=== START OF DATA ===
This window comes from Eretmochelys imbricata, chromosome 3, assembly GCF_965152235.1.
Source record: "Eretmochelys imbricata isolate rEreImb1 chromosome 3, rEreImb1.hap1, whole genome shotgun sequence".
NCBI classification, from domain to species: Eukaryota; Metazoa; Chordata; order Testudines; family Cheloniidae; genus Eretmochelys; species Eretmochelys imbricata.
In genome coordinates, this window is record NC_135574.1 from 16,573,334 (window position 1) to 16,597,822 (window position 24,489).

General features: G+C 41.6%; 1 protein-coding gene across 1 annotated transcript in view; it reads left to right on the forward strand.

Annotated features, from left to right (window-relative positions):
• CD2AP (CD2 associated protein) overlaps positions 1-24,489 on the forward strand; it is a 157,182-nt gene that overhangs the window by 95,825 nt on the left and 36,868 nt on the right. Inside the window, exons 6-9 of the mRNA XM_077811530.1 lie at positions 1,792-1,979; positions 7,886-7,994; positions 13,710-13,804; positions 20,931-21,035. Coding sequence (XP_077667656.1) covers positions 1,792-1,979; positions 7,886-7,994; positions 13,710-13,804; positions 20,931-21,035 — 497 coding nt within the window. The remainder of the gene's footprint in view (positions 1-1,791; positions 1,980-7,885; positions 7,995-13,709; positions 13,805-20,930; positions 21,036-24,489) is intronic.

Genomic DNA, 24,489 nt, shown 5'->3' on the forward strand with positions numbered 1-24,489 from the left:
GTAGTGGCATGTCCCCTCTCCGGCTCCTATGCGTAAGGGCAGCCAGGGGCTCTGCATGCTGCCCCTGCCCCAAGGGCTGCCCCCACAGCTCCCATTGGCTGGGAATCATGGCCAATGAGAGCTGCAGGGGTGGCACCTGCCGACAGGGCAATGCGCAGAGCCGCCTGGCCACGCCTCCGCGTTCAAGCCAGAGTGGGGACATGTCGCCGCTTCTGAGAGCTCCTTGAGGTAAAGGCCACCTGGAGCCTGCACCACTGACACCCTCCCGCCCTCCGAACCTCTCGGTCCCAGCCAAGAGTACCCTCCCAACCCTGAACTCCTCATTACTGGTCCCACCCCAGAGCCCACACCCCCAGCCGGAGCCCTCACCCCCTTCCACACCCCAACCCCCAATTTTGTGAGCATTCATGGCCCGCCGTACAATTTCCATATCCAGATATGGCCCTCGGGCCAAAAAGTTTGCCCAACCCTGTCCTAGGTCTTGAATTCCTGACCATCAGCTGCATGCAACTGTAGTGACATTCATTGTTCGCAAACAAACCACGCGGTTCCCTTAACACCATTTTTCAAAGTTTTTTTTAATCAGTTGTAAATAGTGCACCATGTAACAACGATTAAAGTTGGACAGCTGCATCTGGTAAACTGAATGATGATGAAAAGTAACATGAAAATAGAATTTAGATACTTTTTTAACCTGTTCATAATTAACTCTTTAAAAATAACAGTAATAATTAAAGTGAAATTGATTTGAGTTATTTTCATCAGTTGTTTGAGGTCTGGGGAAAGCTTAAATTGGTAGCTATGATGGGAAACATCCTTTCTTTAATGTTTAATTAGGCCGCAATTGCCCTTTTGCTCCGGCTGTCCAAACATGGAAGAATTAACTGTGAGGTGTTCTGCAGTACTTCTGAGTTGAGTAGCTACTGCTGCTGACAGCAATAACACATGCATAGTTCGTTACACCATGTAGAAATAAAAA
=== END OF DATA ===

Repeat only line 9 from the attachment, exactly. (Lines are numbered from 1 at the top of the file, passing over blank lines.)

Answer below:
GTAGTGGCATGTCCCCTCTCCGGCTCCTATGCGTAAGGGCAGCCAGGGGCTCTGCATGCTGCCCCTGCCCCAAGGGCTGCCCCCACAGCTCCCATTGGCTGGGAATCATGGCCAATGAGAGCTGCAGGGGTGGCACCTGCCGACAGGGCAATGCGCAGAGCCGCCTGGCCACGCCTCCGCGTTCAAGCCAGAGTGGGGACATGTCGCCGCTTCTGAGAGCTCCTTGAGGTAAAGGCCACCTGGAGCCTGCACCACTGACACCCTCCCGCCCTCCGAACCTCTCGGTCCCAGCCAAGAGTACCCTCCCAACCCTGAACTCCTCATTACTGGTCCCACCCCAGAGCCCACACCCCCAGCCGGAGCCCTCACCCCCTTCCACACCCCAACCCCCAATTTTGTGAGCATTCATGGCCCGCCGTACAATTTCCATATCCAGATATGGCCCTCGGGCCAAAAAGTTTGCCCAACCCTGTCCTAGGTCTTGAATTCCTGACCATCAGCTGCATGCAACTGTAGTGACATTCATTGTTCGCAAACAAACCACGCGGTTCCCTTAACACCATTTTTCAAAGTTTTTTTTAATCAGTTGTAAATAGTGCACCATGTAACAACGATTAAAGTTGGACAGCTGCATCTGGTAAACTGAATGATGATGAAAAGTAACATGAAAATAGAATTTAGATACTTTTTTAACCTGTTCATAATTAACTCTTTAAAAATAACAGTAATAATTAAAGTGAAATTGATTTGAGTTATTTTCATCAGTTGTTTGAGGTCTGGGGAAAGCTTAAATTGGTAGCTATGATGGGAAACATCCTTTCTTTAATGTTTAATTAGGCCGCAATTGCCCTTTTGCTCCGGCTGTCCAAACATGGAAGAATTAACTGTGAGGTGTTCTGCAGTACTTCTGAGTTGAGTAGCTACTGCTGCTGACAGCAATAACACATGCATAGTTCGTTACACCATGTAGAAATAAAAA